Early on, students and faculty recognized the long-term need for a farm manager. And within just a few years of having the farm at Matthaei that need became even more pressing. In the first few years students and Matthaei-Nichols staff made the farm work with a series of dedicated and enthusiastic student interns who served as farm managers during the summer, and additional students who worked in a similar capacity during the school year. “We hope that with a farm manager in place we’ll be better able to focus the farm efforts and provide greater stability in farm operations from year to year, “says Grese. “While some of our staff had direct farming experience, they didn’t have the time or perhaps the right expertise to answer the kinds of questions and challenges we encountered.”
New Trend, Old Roots
If the notion of a farm on campus feels like a new idea, it’s not. Arguably the oldest campus farm in the country started at Berea College in Kentucky in 1871.
Back then the majority of U.S. jobs were in agriculture, so having a campus with a farm made sense. It was about training future farmers in a line of work that touches everyone’s life: the production of food.
Today’s super-efficient food production and growing methods allow fewer farms to produce more food. But these economies of scale come at a price, as Laura Sayre and Sean Clark explain in their book Fields of Learning: The Student Farm Movement in North America. The modern industrial farm relies on steady supplies of fresh water, cheap energy and stable climates, they write, even as those resources decline as we move into the twenty-first century. “We now have to look at new ways to farm that rely more on ‘resilience’ and ecological principles rather than industrial principles,” according to Sayre and Clark.
A few interesting facts about US farming you might not have known.

The timing is perfect for campus farms. There’s a food revolution across the land, one that opens up opportunities for young farmers, Sayre and Clark observe. The revolution is driven by concerns about the links between food production and the environment, human health, food safety, and food justice. “The emerging generation,” they conclude, “fits this food revolution very well since these farmers share many of these same concerns and desires.”
In the 12 years Moghtader worked as the director of Michigan State University’s organic farm, “the perspective on food has undergone an extreme expansion. People want to consume food that’s minimally processed, whether it’s a niche brand or on a grocery store shelf.” There’s so much national food awareness captured by people like Michael Pollan or Michele Obama, Moghtader adds. “Food and farming are such a part of who we are, with impacts that ripple outward and touch everything.”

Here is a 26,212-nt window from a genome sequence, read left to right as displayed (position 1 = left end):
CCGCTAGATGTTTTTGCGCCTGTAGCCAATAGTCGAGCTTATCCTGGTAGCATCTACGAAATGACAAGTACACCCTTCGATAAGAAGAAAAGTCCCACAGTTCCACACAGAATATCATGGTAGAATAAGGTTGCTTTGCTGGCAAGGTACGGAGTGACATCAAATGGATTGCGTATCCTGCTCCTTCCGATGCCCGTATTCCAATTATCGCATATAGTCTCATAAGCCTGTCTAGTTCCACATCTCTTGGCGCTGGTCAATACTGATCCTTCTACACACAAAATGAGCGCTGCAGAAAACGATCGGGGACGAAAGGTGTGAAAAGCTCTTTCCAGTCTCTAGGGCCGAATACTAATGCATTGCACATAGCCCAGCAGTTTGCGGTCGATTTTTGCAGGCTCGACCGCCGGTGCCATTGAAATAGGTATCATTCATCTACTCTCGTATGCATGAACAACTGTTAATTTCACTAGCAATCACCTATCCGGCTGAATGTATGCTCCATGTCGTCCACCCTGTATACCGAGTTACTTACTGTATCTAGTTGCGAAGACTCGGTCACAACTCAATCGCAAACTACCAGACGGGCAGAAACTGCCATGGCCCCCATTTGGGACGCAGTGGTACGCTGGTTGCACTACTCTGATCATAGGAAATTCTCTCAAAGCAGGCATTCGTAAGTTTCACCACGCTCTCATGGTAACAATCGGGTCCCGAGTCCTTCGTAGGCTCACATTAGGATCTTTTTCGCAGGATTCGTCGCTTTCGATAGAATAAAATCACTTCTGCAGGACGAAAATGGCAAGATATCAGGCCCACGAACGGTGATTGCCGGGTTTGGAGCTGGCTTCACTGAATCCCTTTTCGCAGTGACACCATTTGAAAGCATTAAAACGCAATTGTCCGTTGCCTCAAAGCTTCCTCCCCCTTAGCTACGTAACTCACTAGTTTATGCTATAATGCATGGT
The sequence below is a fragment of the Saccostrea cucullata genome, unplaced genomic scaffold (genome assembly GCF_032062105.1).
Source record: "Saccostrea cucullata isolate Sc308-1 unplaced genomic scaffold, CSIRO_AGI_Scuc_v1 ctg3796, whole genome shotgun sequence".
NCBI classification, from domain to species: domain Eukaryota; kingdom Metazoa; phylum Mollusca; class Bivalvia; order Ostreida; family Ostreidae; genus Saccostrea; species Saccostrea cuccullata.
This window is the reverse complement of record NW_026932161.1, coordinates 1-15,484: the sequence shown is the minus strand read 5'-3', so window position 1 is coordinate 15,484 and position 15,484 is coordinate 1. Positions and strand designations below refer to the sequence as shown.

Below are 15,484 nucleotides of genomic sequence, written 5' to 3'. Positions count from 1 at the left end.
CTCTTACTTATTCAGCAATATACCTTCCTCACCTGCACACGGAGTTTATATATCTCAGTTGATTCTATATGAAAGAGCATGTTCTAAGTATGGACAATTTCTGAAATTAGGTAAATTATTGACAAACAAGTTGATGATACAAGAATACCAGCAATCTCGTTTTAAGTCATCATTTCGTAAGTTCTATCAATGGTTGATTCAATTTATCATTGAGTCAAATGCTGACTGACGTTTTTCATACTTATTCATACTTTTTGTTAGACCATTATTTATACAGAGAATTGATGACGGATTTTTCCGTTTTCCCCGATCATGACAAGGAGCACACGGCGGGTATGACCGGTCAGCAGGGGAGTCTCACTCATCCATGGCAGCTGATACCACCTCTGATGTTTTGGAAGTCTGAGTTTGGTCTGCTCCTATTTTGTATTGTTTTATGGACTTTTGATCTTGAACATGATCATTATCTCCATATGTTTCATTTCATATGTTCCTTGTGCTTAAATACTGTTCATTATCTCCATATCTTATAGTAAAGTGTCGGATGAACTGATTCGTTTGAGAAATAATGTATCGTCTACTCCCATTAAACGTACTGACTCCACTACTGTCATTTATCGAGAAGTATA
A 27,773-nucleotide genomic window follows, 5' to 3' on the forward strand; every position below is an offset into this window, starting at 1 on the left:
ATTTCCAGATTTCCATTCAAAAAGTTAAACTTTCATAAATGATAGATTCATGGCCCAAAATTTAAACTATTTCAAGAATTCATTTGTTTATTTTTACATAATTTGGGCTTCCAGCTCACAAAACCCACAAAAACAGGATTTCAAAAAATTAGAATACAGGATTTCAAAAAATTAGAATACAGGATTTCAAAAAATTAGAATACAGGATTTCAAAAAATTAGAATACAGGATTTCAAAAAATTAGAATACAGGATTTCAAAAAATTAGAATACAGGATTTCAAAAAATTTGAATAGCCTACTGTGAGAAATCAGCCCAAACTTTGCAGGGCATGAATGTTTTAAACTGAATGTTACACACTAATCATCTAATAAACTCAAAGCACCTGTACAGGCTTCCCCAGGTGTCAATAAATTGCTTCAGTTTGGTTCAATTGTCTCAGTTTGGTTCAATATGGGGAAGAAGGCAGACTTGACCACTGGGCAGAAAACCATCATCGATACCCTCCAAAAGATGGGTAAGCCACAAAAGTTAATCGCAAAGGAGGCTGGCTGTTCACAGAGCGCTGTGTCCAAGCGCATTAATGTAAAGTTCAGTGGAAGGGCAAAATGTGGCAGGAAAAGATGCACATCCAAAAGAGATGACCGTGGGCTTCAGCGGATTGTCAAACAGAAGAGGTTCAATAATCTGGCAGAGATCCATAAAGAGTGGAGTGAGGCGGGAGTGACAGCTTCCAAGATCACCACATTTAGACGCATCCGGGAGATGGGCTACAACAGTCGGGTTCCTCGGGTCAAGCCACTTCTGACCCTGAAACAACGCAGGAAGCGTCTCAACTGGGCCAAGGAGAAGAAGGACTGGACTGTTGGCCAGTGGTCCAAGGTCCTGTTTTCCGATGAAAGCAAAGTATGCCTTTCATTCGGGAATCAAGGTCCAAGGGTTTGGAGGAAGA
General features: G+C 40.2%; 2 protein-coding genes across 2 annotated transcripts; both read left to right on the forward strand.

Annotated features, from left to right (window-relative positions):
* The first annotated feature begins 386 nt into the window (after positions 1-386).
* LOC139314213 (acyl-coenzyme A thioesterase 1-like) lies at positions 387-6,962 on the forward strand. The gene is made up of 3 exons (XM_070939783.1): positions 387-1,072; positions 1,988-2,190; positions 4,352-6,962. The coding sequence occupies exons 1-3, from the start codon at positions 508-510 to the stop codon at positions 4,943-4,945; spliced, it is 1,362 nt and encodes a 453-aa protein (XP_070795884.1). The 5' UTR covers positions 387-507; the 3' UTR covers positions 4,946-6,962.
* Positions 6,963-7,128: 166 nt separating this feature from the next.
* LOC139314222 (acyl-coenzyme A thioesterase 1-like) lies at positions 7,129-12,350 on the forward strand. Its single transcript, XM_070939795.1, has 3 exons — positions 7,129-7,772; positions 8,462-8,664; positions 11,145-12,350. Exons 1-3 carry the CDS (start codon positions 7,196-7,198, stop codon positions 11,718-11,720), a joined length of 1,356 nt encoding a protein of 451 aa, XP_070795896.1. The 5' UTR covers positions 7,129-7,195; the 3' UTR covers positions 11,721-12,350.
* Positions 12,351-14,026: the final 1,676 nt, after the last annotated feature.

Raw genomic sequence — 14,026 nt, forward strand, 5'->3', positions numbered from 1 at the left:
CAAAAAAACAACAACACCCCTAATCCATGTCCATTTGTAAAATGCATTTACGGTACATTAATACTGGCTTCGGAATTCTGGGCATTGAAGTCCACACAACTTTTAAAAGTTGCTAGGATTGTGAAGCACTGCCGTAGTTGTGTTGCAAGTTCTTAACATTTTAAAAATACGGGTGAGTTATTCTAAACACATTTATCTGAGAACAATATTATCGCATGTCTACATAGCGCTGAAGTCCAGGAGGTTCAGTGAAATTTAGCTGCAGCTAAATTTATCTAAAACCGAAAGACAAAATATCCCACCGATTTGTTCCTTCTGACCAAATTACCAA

Students on campuses everywhere are plugging into a well of interest in the environment, equality, and issues of justice surrounding food. “It’s exciting to see the intellectual engagement around food,” Moghtader says. “The Campus Farm stands as the nexus of these hopes and dreams.”

We face complex challenges for transforming food systems toward environmental sustainability and social justice, says Jennifer Blesh, assistant professor in the U-M School of Natural Resources & Environment and a member of the farm manager search committee. New approaches and a new generation of scholars and practitioners are needed who can collaborate in an interdisciplinary way, she adds. “To help students develop these competencies and skills, we need to increase opportunities for engaged and experiential learning about agriculture and all aspects of the food system.”

During the fall and winter, students gather in one of the
greenhouses at Matthaei. There will soon be a hoop house
to extend the growing season but until then students had to use
the greenhouse space at Matthaei to grow plants in the winter.





















Hoop House Will Extend Growing Season and Engage Students More in the Farm

The hoop house begins to rise. Eventually, the outside
will be covered with plastic. Then plants that tolerate
some cold will be planted. Because the hoop house
extends the growing season, students will be able to
engage with the farm during the academic year. 


One highly visible part of the Campus Farm that passersby can see from the road is the new hoop house. The hoop house, Moghtader explains,  brings a a lot of diversity for growing more food over a longer season. It changes the economics and the opportunities in growing food, Moghtader says. “It also allows students to engage with growing food, because students are traditionally here during the fall and winter months and not during the growing season.” The hoop house, Moghtader continues, allows you to plant to the end of October. These are cold hardy crops, he says. And while the hoop house doesn’t keep the plants from freezing it does increase the ambient temperature inside. The hoop house, also known as a passive solar greenhouse, is an agricultural concept that ‘s been around a long time in various forms. Think the bell jar placed over vegetables, or a cold frame used to let light in but protect plants from the cold. All of these concepts, old and new, work on the principal of using the sun to warm the interior and dramatically extend the growing season.